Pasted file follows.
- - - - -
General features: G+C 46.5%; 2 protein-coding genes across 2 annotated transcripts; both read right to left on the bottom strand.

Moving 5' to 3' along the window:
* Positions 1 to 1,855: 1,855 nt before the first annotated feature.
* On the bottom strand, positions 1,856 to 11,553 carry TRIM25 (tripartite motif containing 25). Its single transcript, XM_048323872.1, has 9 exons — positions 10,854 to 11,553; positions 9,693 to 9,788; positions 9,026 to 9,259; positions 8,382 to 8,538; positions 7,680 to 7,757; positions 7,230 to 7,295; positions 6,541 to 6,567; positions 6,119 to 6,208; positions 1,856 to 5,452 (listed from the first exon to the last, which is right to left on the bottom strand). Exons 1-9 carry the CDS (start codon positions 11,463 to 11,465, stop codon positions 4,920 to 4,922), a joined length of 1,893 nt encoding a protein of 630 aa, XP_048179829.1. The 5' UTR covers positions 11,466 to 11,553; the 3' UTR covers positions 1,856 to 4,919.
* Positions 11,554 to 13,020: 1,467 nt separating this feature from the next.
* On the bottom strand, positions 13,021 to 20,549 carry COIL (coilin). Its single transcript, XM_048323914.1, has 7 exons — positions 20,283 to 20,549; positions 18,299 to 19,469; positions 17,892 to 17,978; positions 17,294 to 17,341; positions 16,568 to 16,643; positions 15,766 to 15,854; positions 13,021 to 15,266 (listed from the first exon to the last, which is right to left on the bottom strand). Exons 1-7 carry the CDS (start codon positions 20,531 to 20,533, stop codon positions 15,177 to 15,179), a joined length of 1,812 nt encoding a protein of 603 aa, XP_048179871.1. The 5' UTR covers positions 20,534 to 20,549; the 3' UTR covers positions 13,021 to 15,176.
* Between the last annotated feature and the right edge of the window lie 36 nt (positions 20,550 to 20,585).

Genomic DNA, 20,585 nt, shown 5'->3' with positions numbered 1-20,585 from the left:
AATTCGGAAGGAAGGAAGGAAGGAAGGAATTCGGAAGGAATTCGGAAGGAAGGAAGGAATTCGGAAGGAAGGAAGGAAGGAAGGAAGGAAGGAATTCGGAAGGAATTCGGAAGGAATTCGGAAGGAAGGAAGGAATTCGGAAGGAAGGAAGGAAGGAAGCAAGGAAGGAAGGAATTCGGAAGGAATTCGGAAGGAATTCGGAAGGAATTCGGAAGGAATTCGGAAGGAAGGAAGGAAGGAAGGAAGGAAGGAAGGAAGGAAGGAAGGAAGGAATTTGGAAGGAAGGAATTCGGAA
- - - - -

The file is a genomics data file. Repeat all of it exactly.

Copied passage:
General features: G+C 46.5%; 2 protein-coding genes across 2 annotated transcripts; both read right to left on the bottom strand.

Moving 5' to 3' along the window:
* Positions 1 to 1,855: 1,855 nt before the first annotated feature.
* On the bottom strand, positions 1,856 to 11,553 carry TRIM25 (tripartite motif containing 25). Its single transcript, XM_048323872.1, has 9 exons — positions 10,854 to 11,553; positions 9,693 to 9,788; positions 9,026 to 9,259; positions 8,382 to 8,538; positions 7,680 to 7,757; positions 7,230 to 7,295; positions 6,541 to 6,567; positions 6,119 to 6,208; positions 1,856 to 5,452 (listed from the first exon to the last, which is right to left on the bottom strand). Exons 1-9 carry the CDS (start codon positions 11,463 to 11,465, stop codon positions 4,920 to 4,922), a joined length of 1,893 nt encoding a protein of 630 aa, XP_048179829.1. The 5' UTR covers positions 11,466 to 11,553; the 3' UTR covers positions 1,856 to 4,919.
* Positions 11,554 to 13,020: 1,467 nt separating this feature from the next.
* On the bottom strand, positions 13,021 to 20,549 carry COIL (coilin). Its single transcript, XM_048323914.1, has 7 exons — positions 20,283 to 20,549; positions 18,299 to 19,469; positions 17,892 to 17,978; positions 17,294 to 17,341; positions 16,568 to 16,643; positions 15,766 to 15,854; positions 13,021 to 15,266 (listed from the first exon to the last, which is right to left on the bottom strand). Exons 1-7 carry the CDS (start codon positions 20,531 to 20,533, stop codon positions 15,177 to 15,179), a joined length of 1,812 nt encoding a protein of 603 aa, XP_048179871.1. The 5' UTR covers positions 20,534 to 20,549; the 3' UTR covers positions 13,021 to 15,176.
* Between the last annotated feature and the right edge of the window lie 36 nt (positions 20,550 to 20,585).

Genomic DNA, 20,585 nt, shown 5'->3' with positions numbered 1-20,585 from the left:
AATTCGGAAGGAAGGAAGGAAGGAAGGAATTCGGAAGGAATTCGGAAGGAAGGAAGGAATTCGGAAGGAAGGAAGGAAGGAAGGAAGGAAGGAATTCGGAAGGAATTCGGAAGGAATTCGGAAGGAAGGAAGGAATTCGGAAGGAAGGAAGGAAGGAAGCAAGGAAGGAAGGAATTCGGAAGGAATTCGGAAGGAATTCGGAAGGAATTCGGAAGGAATTCGGAAGGAAGGAAGGAAGGAAGGAAGGAAGGAAGGAAGGAAGGAAGGAAGGAATTTGGAAGGAAGGAATTCGGAA